Eva Emerson is editor in chief of Science News magazine and its website. She joined the SN staff in December 2007 and, as managing editor, helped oversee redesign of the magazine and a relaunch of the website. She was promoted to editor in chief in 2012. A native of Los Angeles, Eva previously was associate director of the office of communications at the University of Southern California College of Letters, Arts & Sciences, where she edited the alumni magazine and wrote about science for campus publications. She has also held staff positions at the Magic School Bus television show, the Honolulu Weekly and the California Science Center. She is the coauthor of a book of classroom activities, Naturescope Kit: Habitats, published by the National Wildlife Federation and has freelanced for UPI, Discovery.com, ScienceNOW and Highlights for Children. She earned a B.A. in biological sciences and a graduate certificate in science communication from the University of California, Santa Cruz.
Eva Emerson's Articles
- Editor's NoteAddiction may be a dysfunctional if temporary coping strategy, clouds may not reduce global warming and other stories from the March 22 issue.
- Editor's NoteLast spring, Science News reported on the lack of progress by the main U.S. nuclear fusion effort. As the researchers still contend, laser-initiated fusion should work. It works on paper. But in practice, even a set of extremely powerful lasers failed to trigger the fusion of hydrogen nuclei and the concomitant chain reaction and release of net energy expected.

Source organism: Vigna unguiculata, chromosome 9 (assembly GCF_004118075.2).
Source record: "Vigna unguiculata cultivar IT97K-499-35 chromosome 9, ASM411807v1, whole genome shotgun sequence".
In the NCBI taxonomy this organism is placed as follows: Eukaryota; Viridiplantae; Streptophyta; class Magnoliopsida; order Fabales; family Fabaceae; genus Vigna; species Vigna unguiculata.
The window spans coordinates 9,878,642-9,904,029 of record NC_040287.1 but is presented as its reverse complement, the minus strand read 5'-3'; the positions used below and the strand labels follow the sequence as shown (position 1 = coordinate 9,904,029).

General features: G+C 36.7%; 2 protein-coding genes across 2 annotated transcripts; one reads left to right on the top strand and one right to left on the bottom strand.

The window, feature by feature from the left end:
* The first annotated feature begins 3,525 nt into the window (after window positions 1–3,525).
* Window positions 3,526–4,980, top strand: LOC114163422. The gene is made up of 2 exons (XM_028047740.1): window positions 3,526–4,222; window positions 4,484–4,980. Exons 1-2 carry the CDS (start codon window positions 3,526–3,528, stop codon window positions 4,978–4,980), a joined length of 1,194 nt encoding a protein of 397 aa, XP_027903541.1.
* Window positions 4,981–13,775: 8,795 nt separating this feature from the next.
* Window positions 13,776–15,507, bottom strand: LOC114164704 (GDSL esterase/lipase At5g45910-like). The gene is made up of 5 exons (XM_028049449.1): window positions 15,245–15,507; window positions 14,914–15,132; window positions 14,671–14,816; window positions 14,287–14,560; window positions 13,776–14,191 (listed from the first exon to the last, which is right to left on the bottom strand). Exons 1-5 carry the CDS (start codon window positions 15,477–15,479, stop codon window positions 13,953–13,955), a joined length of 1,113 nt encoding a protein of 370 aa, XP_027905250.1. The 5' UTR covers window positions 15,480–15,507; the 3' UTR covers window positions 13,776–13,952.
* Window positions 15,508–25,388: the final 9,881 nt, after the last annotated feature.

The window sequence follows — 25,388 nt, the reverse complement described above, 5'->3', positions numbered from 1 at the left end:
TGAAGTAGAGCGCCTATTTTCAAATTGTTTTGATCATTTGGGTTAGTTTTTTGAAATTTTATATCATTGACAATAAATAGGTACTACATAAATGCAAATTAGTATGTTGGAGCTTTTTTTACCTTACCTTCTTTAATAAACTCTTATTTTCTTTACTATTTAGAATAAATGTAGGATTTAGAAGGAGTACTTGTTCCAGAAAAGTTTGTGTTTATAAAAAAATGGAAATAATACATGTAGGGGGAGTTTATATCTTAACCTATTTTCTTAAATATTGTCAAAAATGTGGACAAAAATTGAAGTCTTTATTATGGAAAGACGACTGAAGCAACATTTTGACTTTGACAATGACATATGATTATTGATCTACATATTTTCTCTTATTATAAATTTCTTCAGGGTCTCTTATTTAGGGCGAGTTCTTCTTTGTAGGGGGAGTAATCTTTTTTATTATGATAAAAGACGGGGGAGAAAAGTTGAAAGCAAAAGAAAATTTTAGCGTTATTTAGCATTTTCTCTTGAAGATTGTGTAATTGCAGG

- Editor's NoteThe greatest promises of brain research — a cellular description of thought and behavior and, even more importantly, strategies to battle disorders of the brain — have yet to be fulfilled. Making good on those promises is the motivation behind the federal BRAIN Initiative.
- Editor's NoteWine, DNA, our understanding of the universe: It's all changing, whether we are ready for it or not.
- Editor's NoteWith the long-term future of many fisheries in doubt and severe drought once again hitting the Southwest, coming up with new insights into the past and future on land and sea may be crucial to protecting some of our most precious resources.
- Editor's NoteDespite what many people think about humans’ place in the scheme of things, scientists are finding more evidence that we live in a world of microbes.
- Editor's Note
- Editor's Note
The story ends with a dog curled up at the foot of a bed, having been fed and patted by its owner. But exactly how the canine-human relationship began is a mystery. When and where were dogs first domesticated? For what purpose? How different are they from their fiercer canine relatives, the wolves?
- Editor's NoteI think science, and more specifically scientific thinking, is the most powerful tool for understanding the world. Everyone should learn how to think like a scientist.
- Editor's Note
We don’t yet have a Star Trek tricorder or an Iron Man suit. But considering the stories in this issue and other recent news, that’s not for a lack of trying.